FF14 has changed a lot over the last three expansions to the point where it’s starting section (A Realm Reborn) feels old and misrepresentative to new players. What kind of revisions can we expect to keep new players interested?
Naoki Yoshida: Speaking about the development of A Realm Reborn, normally when you create an MMORPG title you would need to spend four to five years but our development team crammed and did that work within two-and-a-half years. The dev team is fully aware that there would be some functions that were missing or that the storyline was forced to look like a sequence from the 1.0 ,so there was a glitch here and there as well. That’s how it was created. Because we know it might not be in perfect shape, we’re really torn. Even the battle content team wishes they could recreate all the dungeons that were there it came out because they are not 100 per cent happy with how the current situation is.
Just looking back at the development timeframe, the original objective was to start with one city state but because there’s this link from the original FF14, we needed to use the resources from that older version. The starting city needed to be three city states in order to recreate that and to rework that we would need to use another meteor and hit the world to break everything. We don’t want to do that again! What we can do is change it gradually. It might not be drastic changes, though. That’s why we are aiming for the changes happening from 5.3 onwards to improve player experience, especially for new players.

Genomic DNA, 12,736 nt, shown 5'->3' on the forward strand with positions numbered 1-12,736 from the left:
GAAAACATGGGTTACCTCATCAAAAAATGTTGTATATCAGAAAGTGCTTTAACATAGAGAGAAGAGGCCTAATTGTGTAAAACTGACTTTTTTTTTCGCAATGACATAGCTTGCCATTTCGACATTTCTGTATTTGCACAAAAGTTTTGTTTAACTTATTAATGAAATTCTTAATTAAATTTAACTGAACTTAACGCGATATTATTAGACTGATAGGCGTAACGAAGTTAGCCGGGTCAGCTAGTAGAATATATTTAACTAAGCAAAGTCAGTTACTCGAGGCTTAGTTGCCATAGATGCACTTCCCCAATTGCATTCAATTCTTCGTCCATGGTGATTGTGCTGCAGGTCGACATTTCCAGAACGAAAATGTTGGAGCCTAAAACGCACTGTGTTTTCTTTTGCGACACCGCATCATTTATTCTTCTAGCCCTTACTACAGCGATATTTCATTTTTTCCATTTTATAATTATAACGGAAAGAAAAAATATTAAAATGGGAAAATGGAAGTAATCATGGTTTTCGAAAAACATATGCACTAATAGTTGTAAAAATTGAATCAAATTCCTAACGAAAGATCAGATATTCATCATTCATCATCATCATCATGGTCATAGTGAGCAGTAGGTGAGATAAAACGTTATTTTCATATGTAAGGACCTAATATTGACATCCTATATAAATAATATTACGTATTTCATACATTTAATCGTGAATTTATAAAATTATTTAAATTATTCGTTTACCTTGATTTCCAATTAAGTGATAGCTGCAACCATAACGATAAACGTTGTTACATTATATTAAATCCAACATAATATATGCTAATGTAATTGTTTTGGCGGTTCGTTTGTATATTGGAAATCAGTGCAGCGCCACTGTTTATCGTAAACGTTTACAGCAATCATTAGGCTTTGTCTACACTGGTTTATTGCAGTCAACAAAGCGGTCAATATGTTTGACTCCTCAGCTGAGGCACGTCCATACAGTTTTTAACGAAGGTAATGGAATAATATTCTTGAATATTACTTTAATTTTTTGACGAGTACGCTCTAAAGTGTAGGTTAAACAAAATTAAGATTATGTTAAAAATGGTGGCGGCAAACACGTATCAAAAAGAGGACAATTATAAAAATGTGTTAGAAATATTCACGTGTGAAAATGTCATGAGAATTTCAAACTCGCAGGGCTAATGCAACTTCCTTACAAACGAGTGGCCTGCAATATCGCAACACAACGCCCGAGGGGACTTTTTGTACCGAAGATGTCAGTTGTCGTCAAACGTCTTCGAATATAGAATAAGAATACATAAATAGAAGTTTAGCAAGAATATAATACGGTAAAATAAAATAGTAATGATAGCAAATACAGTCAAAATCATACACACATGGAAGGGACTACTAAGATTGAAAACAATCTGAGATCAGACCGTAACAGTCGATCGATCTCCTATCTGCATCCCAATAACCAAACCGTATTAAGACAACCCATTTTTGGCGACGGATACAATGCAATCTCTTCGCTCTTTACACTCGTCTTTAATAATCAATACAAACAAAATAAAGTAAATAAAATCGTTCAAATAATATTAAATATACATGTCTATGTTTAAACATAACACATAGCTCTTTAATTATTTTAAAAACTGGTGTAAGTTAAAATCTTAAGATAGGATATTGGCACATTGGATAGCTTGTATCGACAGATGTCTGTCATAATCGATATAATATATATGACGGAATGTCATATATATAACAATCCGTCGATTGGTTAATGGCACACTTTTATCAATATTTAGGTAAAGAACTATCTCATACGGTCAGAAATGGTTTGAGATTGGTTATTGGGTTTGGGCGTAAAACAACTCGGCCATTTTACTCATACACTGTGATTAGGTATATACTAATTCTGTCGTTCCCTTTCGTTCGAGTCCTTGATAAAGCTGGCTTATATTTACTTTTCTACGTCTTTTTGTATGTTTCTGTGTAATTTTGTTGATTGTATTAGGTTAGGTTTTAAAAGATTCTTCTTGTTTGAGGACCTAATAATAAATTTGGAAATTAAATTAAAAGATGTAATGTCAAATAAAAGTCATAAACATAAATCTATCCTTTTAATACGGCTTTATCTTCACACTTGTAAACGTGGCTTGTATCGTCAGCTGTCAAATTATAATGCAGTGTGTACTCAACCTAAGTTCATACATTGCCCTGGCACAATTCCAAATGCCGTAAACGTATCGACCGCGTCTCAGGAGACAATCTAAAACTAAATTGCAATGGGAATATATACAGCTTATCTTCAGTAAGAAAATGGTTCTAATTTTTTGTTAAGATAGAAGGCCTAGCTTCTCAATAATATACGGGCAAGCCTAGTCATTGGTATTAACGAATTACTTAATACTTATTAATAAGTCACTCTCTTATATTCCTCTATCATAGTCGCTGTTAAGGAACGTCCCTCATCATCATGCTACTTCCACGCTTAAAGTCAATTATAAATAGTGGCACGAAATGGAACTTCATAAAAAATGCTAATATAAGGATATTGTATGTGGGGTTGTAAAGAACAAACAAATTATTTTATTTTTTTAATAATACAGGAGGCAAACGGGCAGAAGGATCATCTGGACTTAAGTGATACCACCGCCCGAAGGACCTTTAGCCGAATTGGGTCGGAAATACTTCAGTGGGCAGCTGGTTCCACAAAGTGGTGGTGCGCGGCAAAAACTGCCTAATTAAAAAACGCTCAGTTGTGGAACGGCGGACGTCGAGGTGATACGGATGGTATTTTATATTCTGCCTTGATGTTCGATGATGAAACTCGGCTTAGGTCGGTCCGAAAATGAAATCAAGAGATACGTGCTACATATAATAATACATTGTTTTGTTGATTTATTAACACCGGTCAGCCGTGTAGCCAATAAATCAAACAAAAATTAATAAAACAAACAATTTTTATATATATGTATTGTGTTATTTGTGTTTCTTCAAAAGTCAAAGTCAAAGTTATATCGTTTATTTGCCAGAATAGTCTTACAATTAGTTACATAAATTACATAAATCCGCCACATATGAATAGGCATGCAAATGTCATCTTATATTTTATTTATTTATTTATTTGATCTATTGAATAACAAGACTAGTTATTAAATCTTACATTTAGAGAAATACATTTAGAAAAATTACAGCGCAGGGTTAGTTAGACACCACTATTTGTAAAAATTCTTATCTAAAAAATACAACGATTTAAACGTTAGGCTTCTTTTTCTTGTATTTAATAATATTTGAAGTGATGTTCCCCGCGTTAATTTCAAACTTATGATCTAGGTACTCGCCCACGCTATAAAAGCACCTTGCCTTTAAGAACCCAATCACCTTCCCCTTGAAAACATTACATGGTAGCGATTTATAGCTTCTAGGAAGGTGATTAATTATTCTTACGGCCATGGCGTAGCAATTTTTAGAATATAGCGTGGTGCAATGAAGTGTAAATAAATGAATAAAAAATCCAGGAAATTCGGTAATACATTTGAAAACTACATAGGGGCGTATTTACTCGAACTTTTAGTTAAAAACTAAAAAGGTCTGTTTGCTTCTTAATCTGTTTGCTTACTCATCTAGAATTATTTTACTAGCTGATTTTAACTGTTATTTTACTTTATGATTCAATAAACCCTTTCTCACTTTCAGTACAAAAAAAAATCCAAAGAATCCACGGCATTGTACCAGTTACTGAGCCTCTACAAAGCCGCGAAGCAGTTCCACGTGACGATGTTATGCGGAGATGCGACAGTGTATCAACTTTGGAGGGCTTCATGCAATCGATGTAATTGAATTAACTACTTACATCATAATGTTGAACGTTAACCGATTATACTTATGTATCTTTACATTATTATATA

How much work is involved in adding jobs and upgrading classes with every expansion, and do you think you’ll be able to keep adding two jobs each time?
Naoki Yoshida: The current jobs class available for FF14 is a lot compared to other MMOs out there in the market. As you said, there’s a lot of work involved. The work the team is putting in to adjusting jobs is really mathematical – handling 0.1 per cent, 0.5 per cent… it’s a mark of detail to make sure that the balance is there. To tell you the truth, frankly speaking, the dev team doesn’t want to add any new jobs because it’s so hard! But because players and the community and everyone is expecting new jobs, that keeps them going forward. You can safely assume and expect new jobs in the future for a while.
You make a lot of quality of life changes with each patch but I don’t think players understand what’s involved and what a big project that is. Can you talk us through what’s involved on your side of things?
Naoki Yoshida: From a player or community perspective, just increasing the inventory space might sound like a simple thing but from the technical side of things, it’s quite complicated. What is happening in the backend is because we cannot lose any items or anything that the player owns, we’re continuously monitoring what they have and if necessary they move those items from one place to another depending on the contents and where the character is. That’s what’s happening on the backend. Just looking at one character and what they have, you might think that the data is light but it’s not as there are hundreds of thousands of characters. And also the game is live 24/7, 365 days a year, so the server needs to watch and monitor their movement and data. That means that consistently there is a communication data transmission back and forth there. Even if we increase the communication, it could be dangerous. This could lead to causing lag or higher ping. We need to closely monitor that.